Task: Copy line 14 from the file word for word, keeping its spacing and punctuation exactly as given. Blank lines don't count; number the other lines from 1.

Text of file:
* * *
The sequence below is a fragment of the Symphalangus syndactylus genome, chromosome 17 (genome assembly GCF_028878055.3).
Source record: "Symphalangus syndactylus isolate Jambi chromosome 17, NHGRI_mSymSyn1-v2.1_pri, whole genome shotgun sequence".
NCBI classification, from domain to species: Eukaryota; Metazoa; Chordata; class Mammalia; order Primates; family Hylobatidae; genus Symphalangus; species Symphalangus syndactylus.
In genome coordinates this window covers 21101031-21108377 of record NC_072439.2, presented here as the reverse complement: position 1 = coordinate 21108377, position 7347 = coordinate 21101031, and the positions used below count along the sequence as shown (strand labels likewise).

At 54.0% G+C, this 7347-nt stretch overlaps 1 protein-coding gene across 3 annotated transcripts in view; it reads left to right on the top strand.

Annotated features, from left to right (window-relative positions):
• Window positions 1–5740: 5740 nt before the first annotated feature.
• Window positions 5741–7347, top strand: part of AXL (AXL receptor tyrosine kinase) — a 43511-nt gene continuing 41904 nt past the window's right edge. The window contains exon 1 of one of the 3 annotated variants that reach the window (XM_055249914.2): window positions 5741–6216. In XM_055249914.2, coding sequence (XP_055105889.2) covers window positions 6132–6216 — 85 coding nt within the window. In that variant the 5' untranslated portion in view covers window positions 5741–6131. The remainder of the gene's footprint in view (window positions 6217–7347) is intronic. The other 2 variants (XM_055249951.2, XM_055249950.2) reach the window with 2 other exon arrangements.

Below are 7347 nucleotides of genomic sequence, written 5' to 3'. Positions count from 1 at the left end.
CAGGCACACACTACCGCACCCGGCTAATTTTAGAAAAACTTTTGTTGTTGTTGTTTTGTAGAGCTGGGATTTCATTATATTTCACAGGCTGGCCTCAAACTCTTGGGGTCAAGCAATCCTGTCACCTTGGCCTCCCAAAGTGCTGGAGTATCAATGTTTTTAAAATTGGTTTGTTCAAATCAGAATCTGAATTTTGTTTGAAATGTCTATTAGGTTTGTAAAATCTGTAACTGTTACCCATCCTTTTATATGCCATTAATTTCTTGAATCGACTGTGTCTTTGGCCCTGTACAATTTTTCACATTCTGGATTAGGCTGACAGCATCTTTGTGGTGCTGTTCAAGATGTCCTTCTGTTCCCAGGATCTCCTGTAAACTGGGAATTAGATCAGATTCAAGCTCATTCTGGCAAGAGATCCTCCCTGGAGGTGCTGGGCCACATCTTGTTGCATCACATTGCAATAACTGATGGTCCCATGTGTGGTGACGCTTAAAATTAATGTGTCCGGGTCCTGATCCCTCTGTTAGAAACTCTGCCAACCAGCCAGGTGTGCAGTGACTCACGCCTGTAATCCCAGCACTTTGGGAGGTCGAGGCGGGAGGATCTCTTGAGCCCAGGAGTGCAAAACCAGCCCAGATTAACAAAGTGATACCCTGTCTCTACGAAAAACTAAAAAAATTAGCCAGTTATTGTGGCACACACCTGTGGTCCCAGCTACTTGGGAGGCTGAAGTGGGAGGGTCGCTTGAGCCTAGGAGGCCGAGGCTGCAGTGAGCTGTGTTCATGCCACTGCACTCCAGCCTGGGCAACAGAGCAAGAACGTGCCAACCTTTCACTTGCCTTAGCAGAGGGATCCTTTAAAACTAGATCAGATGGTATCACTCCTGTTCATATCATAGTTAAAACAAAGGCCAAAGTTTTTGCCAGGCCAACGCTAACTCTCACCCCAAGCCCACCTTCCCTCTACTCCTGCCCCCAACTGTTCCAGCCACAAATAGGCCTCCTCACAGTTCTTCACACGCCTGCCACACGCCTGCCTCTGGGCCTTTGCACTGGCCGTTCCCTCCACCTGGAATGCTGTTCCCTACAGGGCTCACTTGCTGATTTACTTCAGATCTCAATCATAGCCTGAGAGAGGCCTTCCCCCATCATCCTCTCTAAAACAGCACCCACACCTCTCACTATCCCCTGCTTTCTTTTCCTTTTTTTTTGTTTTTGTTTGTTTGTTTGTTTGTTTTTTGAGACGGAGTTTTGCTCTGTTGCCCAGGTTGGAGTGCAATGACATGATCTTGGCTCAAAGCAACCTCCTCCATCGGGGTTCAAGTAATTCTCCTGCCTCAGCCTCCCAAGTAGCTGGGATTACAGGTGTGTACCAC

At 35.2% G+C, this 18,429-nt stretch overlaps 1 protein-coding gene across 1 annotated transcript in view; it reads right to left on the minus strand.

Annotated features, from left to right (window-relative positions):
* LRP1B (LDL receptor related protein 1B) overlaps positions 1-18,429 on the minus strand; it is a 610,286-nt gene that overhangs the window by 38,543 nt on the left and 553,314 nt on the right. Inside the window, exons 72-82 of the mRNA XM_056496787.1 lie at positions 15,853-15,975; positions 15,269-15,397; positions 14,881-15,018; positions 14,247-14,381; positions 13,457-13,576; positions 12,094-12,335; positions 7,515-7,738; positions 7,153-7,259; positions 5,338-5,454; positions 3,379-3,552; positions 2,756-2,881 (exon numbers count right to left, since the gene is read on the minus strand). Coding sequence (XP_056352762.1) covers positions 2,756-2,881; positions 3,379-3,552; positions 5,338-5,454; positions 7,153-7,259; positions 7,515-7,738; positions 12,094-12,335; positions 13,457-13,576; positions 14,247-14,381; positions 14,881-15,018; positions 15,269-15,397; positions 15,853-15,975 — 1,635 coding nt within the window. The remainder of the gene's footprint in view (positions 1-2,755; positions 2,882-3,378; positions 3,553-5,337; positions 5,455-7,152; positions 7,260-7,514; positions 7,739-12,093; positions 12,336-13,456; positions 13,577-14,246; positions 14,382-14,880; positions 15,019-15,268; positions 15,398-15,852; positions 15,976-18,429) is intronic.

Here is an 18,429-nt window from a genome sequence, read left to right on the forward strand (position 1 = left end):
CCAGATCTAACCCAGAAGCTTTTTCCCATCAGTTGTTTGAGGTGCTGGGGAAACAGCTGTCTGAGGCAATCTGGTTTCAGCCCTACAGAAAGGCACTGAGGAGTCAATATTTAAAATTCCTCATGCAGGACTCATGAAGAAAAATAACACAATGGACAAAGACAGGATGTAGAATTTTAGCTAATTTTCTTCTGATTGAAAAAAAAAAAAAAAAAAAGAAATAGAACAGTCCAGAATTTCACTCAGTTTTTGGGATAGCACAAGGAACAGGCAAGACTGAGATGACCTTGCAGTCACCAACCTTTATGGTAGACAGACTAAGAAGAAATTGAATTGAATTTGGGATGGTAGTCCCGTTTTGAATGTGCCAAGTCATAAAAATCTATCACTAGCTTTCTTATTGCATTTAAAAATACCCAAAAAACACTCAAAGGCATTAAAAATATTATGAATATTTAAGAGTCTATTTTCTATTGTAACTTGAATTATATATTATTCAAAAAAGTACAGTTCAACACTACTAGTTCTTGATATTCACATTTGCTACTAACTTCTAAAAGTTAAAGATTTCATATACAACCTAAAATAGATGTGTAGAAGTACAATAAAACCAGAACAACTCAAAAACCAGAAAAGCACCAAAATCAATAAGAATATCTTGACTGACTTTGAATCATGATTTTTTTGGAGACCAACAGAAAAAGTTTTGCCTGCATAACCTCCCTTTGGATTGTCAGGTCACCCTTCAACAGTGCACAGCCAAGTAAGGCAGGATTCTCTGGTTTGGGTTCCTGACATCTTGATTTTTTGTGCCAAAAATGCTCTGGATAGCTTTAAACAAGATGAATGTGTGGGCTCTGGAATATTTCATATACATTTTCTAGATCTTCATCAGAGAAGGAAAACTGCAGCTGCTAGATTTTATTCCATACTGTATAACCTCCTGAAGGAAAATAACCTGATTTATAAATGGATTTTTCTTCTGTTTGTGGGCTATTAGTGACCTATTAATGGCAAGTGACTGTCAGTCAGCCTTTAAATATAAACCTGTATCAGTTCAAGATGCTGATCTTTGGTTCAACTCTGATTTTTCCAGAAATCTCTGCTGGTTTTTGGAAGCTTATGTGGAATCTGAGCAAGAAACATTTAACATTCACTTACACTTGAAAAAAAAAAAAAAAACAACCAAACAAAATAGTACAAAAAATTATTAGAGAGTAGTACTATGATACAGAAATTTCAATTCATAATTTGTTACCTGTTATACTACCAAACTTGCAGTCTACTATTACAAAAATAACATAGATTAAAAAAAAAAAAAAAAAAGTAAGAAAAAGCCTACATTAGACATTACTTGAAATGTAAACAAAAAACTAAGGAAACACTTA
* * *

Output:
Here is an 18,429-nt window from a genome sequence, read left to right on the forward strand (position 1 = left end):